It would be a mistake, I think, to see the EMEAP forum and a possible Asian BIS at some future time, as competing with existing international institutions, particularly the Basle BIS. The two entities should be complements, not competitors. The BIS is a valuable institution, which provides very useful financial services for central banks and a forum for the resolution of problems common to central banks. It has a lot to offer central banks from this part of the world. The BIS's structure, however, including the structure of its share registry, virtually guarantees that it will always be dominated by the original shareholder countries, with a heavy European focus. That means, I think, that a regional institution in Asia, which could claim to represent the central banks of countries in this part of the world, would have something to offer the BIS, and in turn, the BIS could probably offer a great deal of assistance. So I think there is scope for a constructive relationship between central banks in Asia and the BIS on the question of prospective Asian central banking arrangements.
There is also the question of the relationship between the central banking forum for Asian co-operation and other groupings of economic agencies and departments of government. Economic co-operation generally encompasses a much wider range of issues than those which are the core responsibilities of central banks alone. In the financial and monetary field, Treasuries and Ministries of Finance naturally have important interests and responsibilities and some areas of economic co-operation involve foreign policy as well. As a result there are a number of international groupings with wider membership than just central banks.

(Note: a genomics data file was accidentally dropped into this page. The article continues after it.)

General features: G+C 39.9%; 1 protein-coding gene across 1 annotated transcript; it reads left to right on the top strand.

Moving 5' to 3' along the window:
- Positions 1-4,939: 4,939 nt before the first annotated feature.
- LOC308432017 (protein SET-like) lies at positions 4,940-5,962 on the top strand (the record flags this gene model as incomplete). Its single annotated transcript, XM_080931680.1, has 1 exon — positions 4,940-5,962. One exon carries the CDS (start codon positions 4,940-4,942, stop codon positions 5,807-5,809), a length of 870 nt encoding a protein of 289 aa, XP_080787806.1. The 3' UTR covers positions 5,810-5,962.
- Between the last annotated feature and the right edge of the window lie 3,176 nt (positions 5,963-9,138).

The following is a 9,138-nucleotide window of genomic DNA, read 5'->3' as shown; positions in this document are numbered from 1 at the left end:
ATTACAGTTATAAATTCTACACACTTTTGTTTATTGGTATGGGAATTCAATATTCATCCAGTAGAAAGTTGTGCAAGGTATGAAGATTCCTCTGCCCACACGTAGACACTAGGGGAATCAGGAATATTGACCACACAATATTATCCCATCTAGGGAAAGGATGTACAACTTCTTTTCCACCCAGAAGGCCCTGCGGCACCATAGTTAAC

These various groupings will tend to overlap, and each will perhaps want to pay close attention to what the others are doing. But each has its place. This is a parallel to the domestic scene in most countries, where central banks, Treasuries/Finance Ministries and Ministers all have their own role to play, and where it is important for good policy making to develop and maintain professional and productive working relationships. There is also an important international parallel, where the BIS is the institution at which Governors of central banks of major countries meet, and the G7 (and IMF) where Finance and Treasury Ministers plus central bank Governors meet. Again, the objective should be constructive complementarity, not bureaucratic territorialism.
Asian monetary and financial co-operation is gradually developing. It is a common-sense response to the changing circumstances in which countries in this time zone find themselves. Some useful progress has been made. But the process can deliver considerably more, if pursued persistently and sensibly.
Initiatives in this area are not intended to threaten in any way existing international arrangements or institutions. Indeed the fact that the central banks concerned have got together with the aim of developing mechanisms which will help in fostering financial and economic stability in the region should be welcomed by other bodies. The central banks will be seeking opportunities to work co-operatively, with the BIS, and with other regional groups. We at the Reserve Bank of Australia look forward to continuing to work with our colleagues in central banks and other institutions in pursuit of the goals of macroeconomic stability and prosperity.
EMEAP stands for Executive Meeting of East Asia and Pacific Central Banks. The relevant central banks are those of Australia, People's Republic of China, Hong Kong, Indonesia, Japan, Republic of Korea, Malaysia, New Zealand, the Philippines, Singapore and Thailand.